How to Complain Constructively

September 15, 2018

 

Hello Safe Haven Community,

 

Have you ever tried to share your complaint and got heated, maybe even contemptuous and angry … but you really wanted your spouse to understand how this thing bothers you?  

Then, here is the kicker, your spouse got hurt and offended by the way you talked, totally missing your complaint, and you end up being the bad guy. That’s something to complain about!

 

So how can you share a complaint with your spouse in a way that your spouse can receive it?

 

1.  Pick your complaints.  

What would it be like to live with someone who complains all the time? No fun at all, right?  

Let go of things that you know you can’t change, or are about life style differences.  

Share what really matters to you rather than what just irritates you. And remember that choices in marriage need to be made by both of you, not just based on what you want, like or need. Your spouse gets to share his/her opinion and have input as well.

 

2.  Don’t try avoid sharing your complaints in an effort to avoid an argument.  

As Max, during a Safe Haven Marriage Intensive said, “I used to keep quiet about things.  Why pick a battle? I can put up with a lot of things if I put my mind to it. But I realized I was not showing up for the relationship when I kept silent about my complaints and needs in an effort to duck and avoid conflict. I was shut down, and my wife could sense it.” 

For you to be connected with your spouse, to work toward being “one”, you will each need to fold in your desires, hurts and yes… complaints.  

 

3.  Keep your complaint specific about an action rather that attack, put down or demean.  

Don’t say ‘You always make us late,’ or ‘you are so inconsiderate.’ That will only cause your spouse to be defensive rather than listen to you. 

Wrap your complaint in a compliment, or something kind.  

 

4.  Give information, explain the situation, give reasons as to why this bothers you.  

Give reasons why they should do it differently, why it is important to you, rather than attack your spouse’s character.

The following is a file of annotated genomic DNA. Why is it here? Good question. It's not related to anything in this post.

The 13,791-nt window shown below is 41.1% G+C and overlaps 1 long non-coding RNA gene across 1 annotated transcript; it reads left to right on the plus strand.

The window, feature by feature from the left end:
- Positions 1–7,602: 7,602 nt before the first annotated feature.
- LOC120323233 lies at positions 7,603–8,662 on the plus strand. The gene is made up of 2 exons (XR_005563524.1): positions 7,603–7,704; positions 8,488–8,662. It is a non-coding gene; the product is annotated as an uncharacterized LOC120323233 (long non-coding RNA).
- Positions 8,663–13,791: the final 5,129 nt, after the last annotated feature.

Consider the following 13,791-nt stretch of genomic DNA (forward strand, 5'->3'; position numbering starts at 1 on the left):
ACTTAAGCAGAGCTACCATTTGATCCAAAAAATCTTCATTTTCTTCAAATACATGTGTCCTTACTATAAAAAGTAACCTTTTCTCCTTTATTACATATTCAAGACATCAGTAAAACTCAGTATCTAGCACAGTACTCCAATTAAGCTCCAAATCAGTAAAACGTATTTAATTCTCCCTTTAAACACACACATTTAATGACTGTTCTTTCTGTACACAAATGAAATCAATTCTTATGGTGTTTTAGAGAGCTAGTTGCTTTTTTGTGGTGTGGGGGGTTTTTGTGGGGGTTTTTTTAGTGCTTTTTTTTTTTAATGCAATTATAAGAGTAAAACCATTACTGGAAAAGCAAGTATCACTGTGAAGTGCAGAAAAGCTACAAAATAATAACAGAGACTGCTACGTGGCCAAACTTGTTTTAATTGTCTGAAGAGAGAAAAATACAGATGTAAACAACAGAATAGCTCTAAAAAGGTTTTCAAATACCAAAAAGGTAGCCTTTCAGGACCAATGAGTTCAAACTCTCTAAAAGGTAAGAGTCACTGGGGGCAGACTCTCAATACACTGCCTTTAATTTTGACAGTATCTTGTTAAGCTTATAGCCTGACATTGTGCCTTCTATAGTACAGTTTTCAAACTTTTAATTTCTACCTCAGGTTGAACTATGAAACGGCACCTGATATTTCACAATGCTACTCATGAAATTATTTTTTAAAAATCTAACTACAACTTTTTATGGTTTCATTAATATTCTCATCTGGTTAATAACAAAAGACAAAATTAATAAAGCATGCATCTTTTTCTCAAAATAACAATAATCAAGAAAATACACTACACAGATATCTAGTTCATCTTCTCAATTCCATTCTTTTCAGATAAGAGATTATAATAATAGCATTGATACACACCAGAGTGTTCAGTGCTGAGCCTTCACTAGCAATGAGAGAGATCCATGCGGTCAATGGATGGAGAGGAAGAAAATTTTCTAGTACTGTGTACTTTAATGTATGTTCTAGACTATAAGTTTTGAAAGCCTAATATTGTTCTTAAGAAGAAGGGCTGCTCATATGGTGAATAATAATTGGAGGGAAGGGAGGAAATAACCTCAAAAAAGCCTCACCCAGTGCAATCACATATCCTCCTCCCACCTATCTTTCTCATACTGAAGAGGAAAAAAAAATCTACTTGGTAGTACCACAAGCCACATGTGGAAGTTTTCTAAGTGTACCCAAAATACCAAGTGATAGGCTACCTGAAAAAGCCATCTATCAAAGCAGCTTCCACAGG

5.  Share your feelings about the situation.  

Maybe you are disappointed, frustrated, and feel hurt, alone, uncared for, not a team, let your spouse know how the situation impacts you. 

 

6.  Be willing to hear your spouse’s perspective.  

Don’t interpret this as defensiveness, let your spouse give his/her view. The more your spouse feels heard by you, the more willing they will be to hear you.  

 

7.  Review solutions.  

Offer a solution to your complaint, but be open to hearing your spouse’s ideas about solving the situation. Don’t push your way, be flexible, teachable and be willing to work as a team with your spouse.  

 

Using these above principles, here are some constructive complaints:

 

“When you don’t put a cover over the food in the refrigerator, the food is exposed to air and gets crusty, then I can’t use it and feel alone taking care of the family. I know you don’t mean to hurt me by it. Thank you for helping me out after dinner and making sure all the leftovers are covered.”

 

“I appreciate all you do in the house, but can you make sure the kids pick up their toys from the driveway before I come home? If not I have to get out the car to move the toys, or often I accidently run over them. I know you are already so busy, I so appreciate it.”

 

“I am really upset that you talked about your work through dinner and didn’t even ask me how my meeting went. (careful here, don’t attack your spouse’s character or put them down) I felt unimportant to you. It means a lot to me when you express interest in my day.” 

 

“If you don’t mail our your mom’s birthday present today, we will feel bad when we call her on her birthday and she expresses disappointment.” 

 

8.  Remind with a word (or very short sentence).  

If you know your spouse forgets, leaves behind, doesn’t do it the way you want … don’t nag, remind with a word. Be kind, encouraging, uplifting. And don’t get all angry and bent out of shape if you need to ‘remind’ here and there. No, you are not the mom or being taken advantage of … your spouse might just forget, or not be as concerned or anxious about the issue as it is to you.   

“I like hearing about your day, maybe we can leave some time so I can share with you my day.”

“I know you know this, but plastic wrap over the plate before putting in the fridge would be great” 

 “Thanks for helping, but a reminder that the post office closes at 4pm today”  

“I’ll be home around 5pm if you can remind the boys to pick up the toys, thanks love.”

 

Our Safe Haven Marriage Intensives are filling up fast.  

We only have a few spots left for 2018, so please email us if you are interested – the way we work and the extended time allows for much growth over the few days. It's like 6 months of counseling packed into a few days.

 

If you are interested we offer the following:

   

Safe Haven Model – an overview of the model, a chance for you to understand your argument cycle and how to change it so to foster a safe haven marriage.

 

Safe Haven Model for Couches – we will offer an introductory training in Safe Haven for counselors and relationship coaches. This will enable you to lead a Safe Haven group in your church or at your counseling center.

 

Safe Haven Training for Counselors – we will be offering a training series for counselors interested in the well known Safe Haven model.

 

I so enjoy hearing from you, so please keep the questions, comments and encouragement coming. 

Email us for information grow@havenofsafety.com

 

Growing together,

 

Kindly,

 

Sharon

 

Sharon May, Ph.D.

 

 

 

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